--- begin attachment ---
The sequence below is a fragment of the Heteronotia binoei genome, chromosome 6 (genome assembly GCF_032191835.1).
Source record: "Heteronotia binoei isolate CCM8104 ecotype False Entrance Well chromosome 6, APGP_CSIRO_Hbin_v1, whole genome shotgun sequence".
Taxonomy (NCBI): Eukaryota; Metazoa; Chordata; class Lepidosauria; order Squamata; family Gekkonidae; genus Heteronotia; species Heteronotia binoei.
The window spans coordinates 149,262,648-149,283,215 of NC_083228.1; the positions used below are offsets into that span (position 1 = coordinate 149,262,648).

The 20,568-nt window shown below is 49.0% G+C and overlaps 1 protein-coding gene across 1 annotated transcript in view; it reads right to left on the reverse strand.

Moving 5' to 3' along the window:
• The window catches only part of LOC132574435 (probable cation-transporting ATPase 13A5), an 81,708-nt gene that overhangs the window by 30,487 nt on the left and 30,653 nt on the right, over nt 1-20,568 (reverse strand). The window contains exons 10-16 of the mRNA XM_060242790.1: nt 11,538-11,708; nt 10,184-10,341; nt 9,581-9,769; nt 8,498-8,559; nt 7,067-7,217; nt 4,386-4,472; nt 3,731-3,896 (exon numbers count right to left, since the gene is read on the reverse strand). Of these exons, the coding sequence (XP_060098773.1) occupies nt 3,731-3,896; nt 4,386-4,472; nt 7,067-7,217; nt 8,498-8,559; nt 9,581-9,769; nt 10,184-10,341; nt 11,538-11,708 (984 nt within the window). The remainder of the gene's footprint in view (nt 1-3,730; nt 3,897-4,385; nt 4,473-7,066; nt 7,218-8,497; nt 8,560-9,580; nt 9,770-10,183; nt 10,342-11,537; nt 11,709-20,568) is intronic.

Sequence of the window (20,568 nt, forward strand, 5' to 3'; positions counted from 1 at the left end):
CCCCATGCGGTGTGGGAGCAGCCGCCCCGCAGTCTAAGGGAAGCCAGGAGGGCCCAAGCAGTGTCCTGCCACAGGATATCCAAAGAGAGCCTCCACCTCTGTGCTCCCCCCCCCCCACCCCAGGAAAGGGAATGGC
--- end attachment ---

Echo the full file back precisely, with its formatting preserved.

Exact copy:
The sequence below is a fragment of the Heteronotia binoei genome, chromosome 6 (genome assembly GCF_032191835.1).
Source record: "Heteronotia binoei isolate CCM8104 ecotype False Entrance Well chromosome 6, APGP_CSIRO_Hbin_v1, whole genome shotgun sequence".
Taxonomy (NCBI): Eukaryota; Metazoa; Chordata; class Lepidosauria; order Squamata; family Gekkonidae; genus Heteronotia; species Heteronotia binoei.
The window spans coordinates 149,262,648-149,283,215 of NC_083228.1; the positions used below are offsets into that span (position 1 = coordinate 149,262,648).

The 20,568-nt window shown below is 49.0% G+C and overlaps 1 protein-coding gene across 1 annotated transcript in view; it reads right to left on the reverse strand.

Moving 5' to 3' along the window:
• The window catches only part of LOC132574435 (probable cation-transporting ATPase 13A5), an 81,708-nt gene that overhangs the window by 30,487 nt on the left and 30,653 nt on the right, over nt 1-20,568 (reverse strand). The window contains exons 10-16 of the mRNA XM_060242790.1: nt 11,538-11,708; nt 10,184-10,341; nt 9,581-9,769; nt 8,498-8,559; nt 7,067-7,217; nt 4,386-4,472; nt 3,731-3,896 (exon numbers count right to left, since the gene is read on the reverse strand). Of these exons, the coding sequence (XP_060098773.1) occupies nt 3,731-3,896; nt 4,386-4,472; nt 7,067-7,217; nt 8,498-8,559; nt 9,581-9,769; nt 10,184-10,341; nt 11,538-11,708 (984 nt within the window). The remainder of the gene's footprint in view (nt 1-3,730; nt 3,897-4,385; nt 4,473-7,066; nt 7,218-8,497; nt 8,560-9,580; nt 9,770-10,183; nt 10,342-11,537; nt 11,709-20,568) is intronic.

Sequence of the window (20,568 nt, forward strand, 5' to 3'; positions counted from 1 at the left end):
CCCCATGCGGTGTGGGAGCAGCCGCCCCGCAGTCTAAGGGAAGCCAGGAGGGCCCAAGCAGTGTCCTGCCACAGGATATCCAAAGAGAGCCTCCACCTCTGTGCTCCCCCCCCCCCACCCCAGGAAAGGGAATGGC